Indeed, the more developed countries can be helpful to the less developed countries in a number of ways, and it is, moreover, directly in their own interest to do so. By maintaining a high level of domestic activity, they can exercise a favorable influence on the export earnings of these countries. They can further affect these earnings by the manner in which they order their policies with regard to their own primary producers. In this respect, industrial countries have often shown an unfortunate tendency to give far greater weight to the interests of small groups of domestic producers than to the interests either of the large body of primary producers abroad or of consumers at home. Restrictions on imports of primary products by the more developed countries, or exports of surplus stocks without proper safeguards, have unfavorable effects on the export earnings of countries elsewhere that are heavily dependent on the sale of the commodities in question. In addition to paying greater attention to the impact of their trade policies on other countries, the developed countries, as already indicated, can assist, and have assisted, the less developed countries by making available official capital and by stimulating the flow of private capital, insofar as this flow depends on them rather than on the policies of the countries in need of investment funds from abroad. The short- and medium-term capital that has been available to some countries does not provide an adequate foundation for economic development, and during the past year several interesting initiatives have been taken to increase the flow of official capital on a more assured basis.
The improvement in the reserve positions of many industrial countries is reflected in the Fund’s financial activities during the past year; repurchases—some of them earlier than was required—were twice as large as drawings. However, the total of drawings, $263.5 million, was substantial; and the total amount outstanding on April 30, 1959 under stand-by arrangements, newly concluded or renewed, was $1,132.8 million. Most of the drawings were made by less developed countries. The volume of transactions in 1958-59 was smaller than in the two preceding years, when the total was dominated by a few large transactions which gave valuable support to several currencies, and in particular to sterling, the French franc, the guilder, the yen, and the Indian rupee. While there were no comparable critical conditions in this last year to cause such large demands on the Fund’s resources, there were 20 countries to which the Fund sold currencies or with which standby arrangements were made or renewed.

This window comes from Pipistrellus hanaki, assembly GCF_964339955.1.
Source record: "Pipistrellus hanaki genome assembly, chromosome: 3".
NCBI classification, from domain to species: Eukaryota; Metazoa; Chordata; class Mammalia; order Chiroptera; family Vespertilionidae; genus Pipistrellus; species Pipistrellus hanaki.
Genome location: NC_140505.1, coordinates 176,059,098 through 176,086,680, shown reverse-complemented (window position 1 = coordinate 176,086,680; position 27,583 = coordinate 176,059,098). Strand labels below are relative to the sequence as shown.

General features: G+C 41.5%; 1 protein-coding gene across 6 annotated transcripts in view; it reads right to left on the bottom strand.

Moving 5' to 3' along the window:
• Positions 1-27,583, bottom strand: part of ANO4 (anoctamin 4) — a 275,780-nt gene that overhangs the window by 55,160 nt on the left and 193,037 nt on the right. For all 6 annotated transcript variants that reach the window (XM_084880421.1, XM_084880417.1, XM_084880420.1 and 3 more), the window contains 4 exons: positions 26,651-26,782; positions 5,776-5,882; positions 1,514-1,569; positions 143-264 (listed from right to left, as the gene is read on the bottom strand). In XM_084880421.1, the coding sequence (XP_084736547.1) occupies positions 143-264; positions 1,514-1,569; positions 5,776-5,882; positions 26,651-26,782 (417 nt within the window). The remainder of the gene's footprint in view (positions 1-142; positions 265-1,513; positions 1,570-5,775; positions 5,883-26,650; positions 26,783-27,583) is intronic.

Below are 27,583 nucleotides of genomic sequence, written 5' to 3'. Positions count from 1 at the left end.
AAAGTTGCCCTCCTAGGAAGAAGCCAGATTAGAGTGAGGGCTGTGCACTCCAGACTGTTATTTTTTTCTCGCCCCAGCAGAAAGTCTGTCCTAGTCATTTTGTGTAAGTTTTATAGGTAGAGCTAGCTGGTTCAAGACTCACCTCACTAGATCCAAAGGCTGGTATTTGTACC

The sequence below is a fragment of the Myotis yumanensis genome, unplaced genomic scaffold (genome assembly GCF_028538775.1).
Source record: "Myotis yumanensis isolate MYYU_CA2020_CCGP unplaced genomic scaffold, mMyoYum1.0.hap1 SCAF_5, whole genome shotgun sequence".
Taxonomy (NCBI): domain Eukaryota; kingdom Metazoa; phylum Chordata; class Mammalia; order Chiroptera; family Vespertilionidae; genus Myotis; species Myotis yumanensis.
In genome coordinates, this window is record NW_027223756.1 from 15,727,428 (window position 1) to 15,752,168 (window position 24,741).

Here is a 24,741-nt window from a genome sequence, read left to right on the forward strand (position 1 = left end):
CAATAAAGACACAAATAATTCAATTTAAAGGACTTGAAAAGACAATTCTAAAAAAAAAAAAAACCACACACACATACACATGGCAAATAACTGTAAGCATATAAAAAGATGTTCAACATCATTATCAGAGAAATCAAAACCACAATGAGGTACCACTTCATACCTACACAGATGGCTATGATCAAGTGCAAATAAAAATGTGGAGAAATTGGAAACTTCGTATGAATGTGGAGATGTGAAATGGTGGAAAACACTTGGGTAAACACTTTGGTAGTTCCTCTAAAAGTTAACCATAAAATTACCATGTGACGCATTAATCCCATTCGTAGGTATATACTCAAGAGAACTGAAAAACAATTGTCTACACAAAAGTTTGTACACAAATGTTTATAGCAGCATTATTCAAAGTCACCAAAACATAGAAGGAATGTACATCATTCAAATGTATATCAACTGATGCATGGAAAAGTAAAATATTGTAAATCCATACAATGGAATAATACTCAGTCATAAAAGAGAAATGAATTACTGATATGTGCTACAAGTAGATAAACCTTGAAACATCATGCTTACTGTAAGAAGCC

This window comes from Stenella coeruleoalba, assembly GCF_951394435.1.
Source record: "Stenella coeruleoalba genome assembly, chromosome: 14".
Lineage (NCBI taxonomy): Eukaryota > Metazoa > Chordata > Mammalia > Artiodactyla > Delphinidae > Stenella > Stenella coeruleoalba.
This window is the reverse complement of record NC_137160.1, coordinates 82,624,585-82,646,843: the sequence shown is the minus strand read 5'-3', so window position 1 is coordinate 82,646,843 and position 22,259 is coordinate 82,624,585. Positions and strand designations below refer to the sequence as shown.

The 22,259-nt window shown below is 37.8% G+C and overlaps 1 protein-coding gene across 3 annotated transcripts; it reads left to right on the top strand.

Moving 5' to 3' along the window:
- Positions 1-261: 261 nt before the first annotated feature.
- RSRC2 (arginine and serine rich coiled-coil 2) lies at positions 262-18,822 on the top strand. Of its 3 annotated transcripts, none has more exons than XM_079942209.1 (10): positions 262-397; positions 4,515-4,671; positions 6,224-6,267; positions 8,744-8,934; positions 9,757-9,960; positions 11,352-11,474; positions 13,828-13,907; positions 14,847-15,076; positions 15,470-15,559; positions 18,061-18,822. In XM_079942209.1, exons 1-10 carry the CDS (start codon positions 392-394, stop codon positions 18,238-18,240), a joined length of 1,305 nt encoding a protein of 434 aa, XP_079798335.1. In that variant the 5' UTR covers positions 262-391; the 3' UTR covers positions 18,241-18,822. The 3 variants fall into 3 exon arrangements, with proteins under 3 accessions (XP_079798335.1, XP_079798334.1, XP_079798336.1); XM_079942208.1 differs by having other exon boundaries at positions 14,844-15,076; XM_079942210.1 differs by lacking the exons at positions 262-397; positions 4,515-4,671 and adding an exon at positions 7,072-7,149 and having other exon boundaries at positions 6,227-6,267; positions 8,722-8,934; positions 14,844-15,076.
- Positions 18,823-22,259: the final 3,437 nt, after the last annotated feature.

At the end of April 1959, the Fund held $2.5 billion in gold and U.S. dollars, but of this only $1.4 billion was uncommitted, compared with uncommitted funds of $3.5 billion at the end of September 1956—before the recent active period began. To ensure that the Fund would be in a position to meet the demands which might properly be made upon it, action was initiated at the Annual Meeting in New Delhi for a substantial increase in the Fund’s resources. As explained later in this Report, the initiative taken in New Delhi seems likely to lead to that result. The governments have almost unanimously approved the Executive Directors’ Report, Enlargement of Fund Resources, and a number of them have already informed the Fund of their consent to the proposed increases in their quotas and have made the additional payments to the Fund.
The significance of this increase in the Fund’s resources is not to be measured only by the extent to which these new resources are drawn upon. A stand-by arrangement that is not followed by use of the Fund’s resources is as important as a stand-by under which a drawing has been made; and in the same way, the increase in the Fund’s resources may still have great importance, even if for some time to come drawings on the Fund do not reach substantial amounts. The essential objective is, above all, the creation of a feeling of confidence among Fund members that, even if the reserves directly under their control are considered not adequate to meet every eventuality, they can safely make their decisions with respect to the freedom of payments and trade without having to pay undue regard to such temporary balance of payments difficulties as may from time to time occur.